There are various doctoral programs in forensic science for forensics professionals with niche research interests, several years of experience, and an unbreakable work ethic. While most of the programs at this level fall into one of the discipline’s subfields, such as chemistry, clinical psychology, or anthropology, there are a few terminal degree options in forensic science.
Preparation at the PhD level is crucial to furthering the discipline of forensic science for several reasons. First, graduate students and professors are typically responsible for revolutionizing the technologies and methods behind forensic technologies. By illustration, Discover Magazine published a piece on Dr. Robert Hare—one of the pioneers in forensic psychology—and explained that in the 1950s, he was working in uncharted waters. Dr. Hare is well-known for his Psychopathy Check List (PCL), which he developed in 1980 to identify psychopathic tendencies. While forensic psychology was still in its infancy, this groundbreaking researcher pinpointed 20 items associated with psychopathy, including exhibiting a lack of empathy, impulsivity, a tendency toward short-term relationships, and a failure to take responsibility for one’s actions.
Dr. Hare was also one of the first researchers to use physiological arousal studies to study the disease. People with mental illness generally do not show the same arousal in response to stressful stimuli as control subjects. Dr. Hare is one example of a forensic scientist who pioneered new methods in the subfield of clinical psychology to measure mental illness.
Second, achieving a terminal degree in forensic science may require employment at the highest levels of universities, forensic laboratories, research organizations, and other institutions. Having a PhD can enhance one’s candidacy for leadership and teaching positions and may also increase one’s salary potential.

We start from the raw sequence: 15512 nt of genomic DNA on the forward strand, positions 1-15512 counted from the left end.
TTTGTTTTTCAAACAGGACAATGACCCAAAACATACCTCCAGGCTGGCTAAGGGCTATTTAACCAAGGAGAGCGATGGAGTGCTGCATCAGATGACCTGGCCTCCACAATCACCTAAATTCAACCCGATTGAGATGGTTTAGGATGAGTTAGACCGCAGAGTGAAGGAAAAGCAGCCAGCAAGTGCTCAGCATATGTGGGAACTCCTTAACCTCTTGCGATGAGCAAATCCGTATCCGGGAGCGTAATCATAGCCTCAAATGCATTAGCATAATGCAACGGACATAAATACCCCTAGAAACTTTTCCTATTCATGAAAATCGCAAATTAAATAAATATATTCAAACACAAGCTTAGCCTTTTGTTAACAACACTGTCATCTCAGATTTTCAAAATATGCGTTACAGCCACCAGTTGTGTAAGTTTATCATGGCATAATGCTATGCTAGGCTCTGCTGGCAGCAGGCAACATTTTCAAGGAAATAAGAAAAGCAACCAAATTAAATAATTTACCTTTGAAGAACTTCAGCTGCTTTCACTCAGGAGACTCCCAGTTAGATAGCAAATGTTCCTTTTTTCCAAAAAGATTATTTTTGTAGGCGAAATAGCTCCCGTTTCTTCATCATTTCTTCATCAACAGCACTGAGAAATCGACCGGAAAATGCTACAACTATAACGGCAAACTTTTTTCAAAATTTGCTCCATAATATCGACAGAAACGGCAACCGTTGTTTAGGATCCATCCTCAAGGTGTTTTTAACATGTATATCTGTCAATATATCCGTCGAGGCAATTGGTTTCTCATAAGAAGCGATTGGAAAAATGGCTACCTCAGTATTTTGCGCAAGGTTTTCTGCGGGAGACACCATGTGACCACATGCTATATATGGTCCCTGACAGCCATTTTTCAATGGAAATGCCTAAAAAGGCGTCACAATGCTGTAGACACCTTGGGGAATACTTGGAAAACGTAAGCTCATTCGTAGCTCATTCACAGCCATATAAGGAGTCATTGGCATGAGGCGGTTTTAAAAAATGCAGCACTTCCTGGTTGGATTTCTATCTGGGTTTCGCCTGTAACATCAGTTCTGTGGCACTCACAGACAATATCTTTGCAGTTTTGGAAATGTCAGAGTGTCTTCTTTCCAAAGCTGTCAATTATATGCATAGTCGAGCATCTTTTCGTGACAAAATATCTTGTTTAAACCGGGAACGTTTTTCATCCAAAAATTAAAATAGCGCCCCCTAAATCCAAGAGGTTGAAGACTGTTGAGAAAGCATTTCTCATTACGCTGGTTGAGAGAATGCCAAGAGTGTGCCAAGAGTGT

Lastly, it may be wise to pursue a PhD in forensic science or a subfield to prepare oneself for professional certification. In fact, several credentialing boards of the discipline require applicants to have a doctoral degree, including the American Board of Forensic Anthropology (ABFA), the American Board of Forensic Odontology (ABFO), and the American Board of Forensic Toxicologists (ABFT), specifically for credentialing at the Fellow level. In addition, please visit the forensic science careers page to learn more about the credentialing organizations accredited by the esteemed Forensic Specialties Accreditation Board (FSAB).
Read on to learn about the wealth of accredited PhD programs in forensic science and the relevant psychology, chemistry, and anthropology subfields.
|Featured Forensic Science Graduate Programs|
|Arizona State University||Forensic Science (PSM)||Visit Site|
|Grand Canyon University||MS - Forensic Science||Visit Site|
|Stevenson University Online||Online Master of Forensic Science (MFS)||Visit Site|
|Stevenson University Online||Online MFS - Biology Concentration||Visit Site|
|Stevenson University Online||Online MFS - Chemistry Concentration||Visit Site|
While few doctoral programs focus exclusively on forensic science, there are many PhD options in the varied subfields. Prospective students in forensics are urged to verify the accreditation status of their institutions and programs. To learn more about accreditation, please read the section at the end.